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Renewables trade to tackle global energy poverty

Improving international trade of clean energy will help to lift millions of people in developing countries out of poverty, industry leaders said

“The UN Secretary General describes energy as the golden thread that runs through all the pillars of sustainable development,” Kandeh Yumkella, special representative to the United Nations (UN) Secretary General, said. “Without access to energy you can’t run the hospitals, you can’t build up the educational systems well and you can’t ensure women’s economic empowerment.”

There are 1.2 billion people in the world without access to electricity, according to the World Bank. Most of these people live in southeast Asia and sub-saharan Africa.

India and Nigeria are the worst affected countries, with 306 million people and 82m people, respectively, still without access to electricity. There are also 56m people in the Democratic Republic of the Congo in need of access to power, the bank said.

There is huge potential for renewable energy projects in developing nations. Low-carbon resources, such as wind and solar power, are often abundant in the most energy-impoverished places on the planet. The World Bank said around 90% of Africa’s hydropower potential has yet to be tapped.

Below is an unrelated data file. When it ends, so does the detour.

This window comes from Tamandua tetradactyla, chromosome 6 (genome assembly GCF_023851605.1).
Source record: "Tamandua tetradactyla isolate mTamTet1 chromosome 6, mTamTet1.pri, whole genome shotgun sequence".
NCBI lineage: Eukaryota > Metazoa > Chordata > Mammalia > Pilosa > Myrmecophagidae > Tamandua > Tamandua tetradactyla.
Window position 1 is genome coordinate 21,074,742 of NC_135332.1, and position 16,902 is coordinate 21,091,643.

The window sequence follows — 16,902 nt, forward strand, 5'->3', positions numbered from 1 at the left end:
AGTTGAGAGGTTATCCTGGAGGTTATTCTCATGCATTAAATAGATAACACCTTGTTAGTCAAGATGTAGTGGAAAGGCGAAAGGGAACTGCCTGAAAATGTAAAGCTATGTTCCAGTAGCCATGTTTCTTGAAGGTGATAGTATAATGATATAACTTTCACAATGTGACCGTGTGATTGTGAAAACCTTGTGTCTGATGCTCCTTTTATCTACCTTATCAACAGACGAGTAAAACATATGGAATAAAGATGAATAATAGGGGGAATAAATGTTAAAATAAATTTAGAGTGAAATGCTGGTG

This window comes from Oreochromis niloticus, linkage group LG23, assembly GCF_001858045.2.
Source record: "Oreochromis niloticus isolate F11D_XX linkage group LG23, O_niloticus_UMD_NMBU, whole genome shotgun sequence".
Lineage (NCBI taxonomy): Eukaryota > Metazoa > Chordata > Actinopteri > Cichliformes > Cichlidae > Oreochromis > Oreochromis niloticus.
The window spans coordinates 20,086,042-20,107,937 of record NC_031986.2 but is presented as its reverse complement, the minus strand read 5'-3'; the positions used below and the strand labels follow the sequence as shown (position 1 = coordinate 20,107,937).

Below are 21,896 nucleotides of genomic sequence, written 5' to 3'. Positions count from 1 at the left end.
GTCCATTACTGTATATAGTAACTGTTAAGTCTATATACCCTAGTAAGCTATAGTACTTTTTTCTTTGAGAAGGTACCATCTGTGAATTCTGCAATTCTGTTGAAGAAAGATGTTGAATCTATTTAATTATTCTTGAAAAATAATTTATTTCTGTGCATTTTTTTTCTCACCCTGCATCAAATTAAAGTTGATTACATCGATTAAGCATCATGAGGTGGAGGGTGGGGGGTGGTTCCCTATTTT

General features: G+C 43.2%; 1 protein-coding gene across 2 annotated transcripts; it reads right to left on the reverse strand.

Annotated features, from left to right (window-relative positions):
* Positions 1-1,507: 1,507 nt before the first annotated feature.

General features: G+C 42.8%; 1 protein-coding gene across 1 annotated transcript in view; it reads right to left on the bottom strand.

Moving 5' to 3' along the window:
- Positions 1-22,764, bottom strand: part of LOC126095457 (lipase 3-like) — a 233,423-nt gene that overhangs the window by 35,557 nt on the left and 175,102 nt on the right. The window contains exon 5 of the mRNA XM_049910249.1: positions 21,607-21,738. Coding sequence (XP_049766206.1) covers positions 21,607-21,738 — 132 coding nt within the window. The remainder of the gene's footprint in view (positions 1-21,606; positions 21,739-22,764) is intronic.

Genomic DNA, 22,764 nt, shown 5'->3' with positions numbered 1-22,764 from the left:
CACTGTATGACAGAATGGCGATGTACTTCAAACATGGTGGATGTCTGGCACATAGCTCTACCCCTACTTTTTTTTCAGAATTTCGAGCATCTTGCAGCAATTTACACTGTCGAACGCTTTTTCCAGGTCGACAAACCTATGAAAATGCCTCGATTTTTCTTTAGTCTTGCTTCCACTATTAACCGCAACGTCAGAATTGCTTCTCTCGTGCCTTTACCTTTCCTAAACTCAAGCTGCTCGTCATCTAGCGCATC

Yumkella said universal access to electricity should be possible by 2030 but only with international cooperation to increase trading of green energy technology and private capital investment in new projects. Boosting low-carbon energy production will also help to cut carbon emissions, he said.

Christina Figueres, executive secretary to the UN Framework Convention on Climate Change, said there is huge disparity between the amount of funding available to developed nations and developing ones for clean energy projects.

Green energy investors will need both financial incentives and regulatory certainty to support new low-carbon projects. Figueres added that developing countries do not have the confidence that the private sector will provide financial support even if governments put the right regulatory and fiscal frameworks in place. “We’ve got to be able to sort this problem out,” Figueres said. “We cannot afford not to do so.”

Yumkella urged energy-poor nations to look at policy reforms taking place in Asia and Latin America to attract investment. “Define the right public policies, make them transparent and stable and let private capital flow in the scale that we need,” he said.

A better service sector to easily trade and transport clean technology would also help to improve access to green energy, Figueres added.

Ricardo Melendez-Ortiz, chief executive of ICTSD, said an enhanced service sector would also create jobs in developing countries and help to lift more people out of poverty by stimulating economic growth.

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